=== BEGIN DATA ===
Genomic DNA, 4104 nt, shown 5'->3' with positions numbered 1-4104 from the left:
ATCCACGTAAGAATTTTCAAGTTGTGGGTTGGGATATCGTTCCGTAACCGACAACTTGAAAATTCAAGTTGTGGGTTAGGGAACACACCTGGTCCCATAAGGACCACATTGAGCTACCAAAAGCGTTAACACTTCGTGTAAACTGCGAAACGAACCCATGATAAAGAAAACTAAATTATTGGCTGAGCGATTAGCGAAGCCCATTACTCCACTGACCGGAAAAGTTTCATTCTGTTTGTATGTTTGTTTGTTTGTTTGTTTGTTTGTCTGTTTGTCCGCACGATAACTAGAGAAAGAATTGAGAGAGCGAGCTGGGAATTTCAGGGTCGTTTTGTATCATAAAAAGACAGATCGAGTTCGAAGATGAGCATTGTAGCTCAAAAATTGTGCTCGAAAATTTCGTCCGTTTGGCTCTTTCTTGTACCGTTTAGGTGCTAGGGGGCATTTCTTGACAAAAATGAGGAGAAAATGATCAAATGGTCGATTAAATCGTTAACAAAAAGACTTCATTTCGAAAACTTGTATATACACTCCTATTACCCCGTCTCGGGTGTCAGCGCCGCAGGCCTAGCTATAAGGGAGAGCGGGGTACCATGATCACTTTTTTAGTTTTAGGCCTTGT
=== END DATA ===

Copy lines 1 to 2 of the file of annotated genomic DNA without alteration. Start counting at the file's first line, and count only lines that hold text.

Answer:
Genomic DNA, 4104 nt, shown 5'->3' with positions numbered 1-4104 from the left:
ATCCACGTAAGAATTTTCAAGTTGTGGGTTGGGATATCGTTCCGTAACCGACAACTTGAAAATTCAAGTTGTGGGTTAGGGAACACACCTGGTCCCATAAGGACCACATTGAGCTACCAAAAGCGTTAACACTTCGTGTAAACTGCGAAACGAACCCATGATAAAGAAAACTAAATTATTGGCTGAGCGATTAGCGAAGCCCATTACTCCACTGACCGGAAAAGTTTCATTCTGTTTGTATGTTTGTTTGTTTGTTTGTTTGTTTGTCTGTTTGTCCGCACGATAACTAGAGAAAGAATTGAGAGAGCGAGCTGGGAATTTCAGGGTCGTTTTGTATCATAAAAAGACAGATCGAGTTCGAAGATGAGCATTGTAGCTCAAAAATTGTGCTCGAAAATTTCGTCCGTTTGGCTCTTTCTTGTACCGTTTAGGTGCTAGGGGGCATTTCTTGACAAAAATGAGGAGAAAATGATCAAATGGTCGATTAAATCGTTAACAAAAAGACTTCATTTCGAAAACTTGTATATACACTCCTATTACCCCGTCTCGGGTGTCAGCGCCGCAGGCCTAGCTATAAGGGAGAGCGGGGTACCATGATCACTTTTTTAGTTTTAGGCCTTGT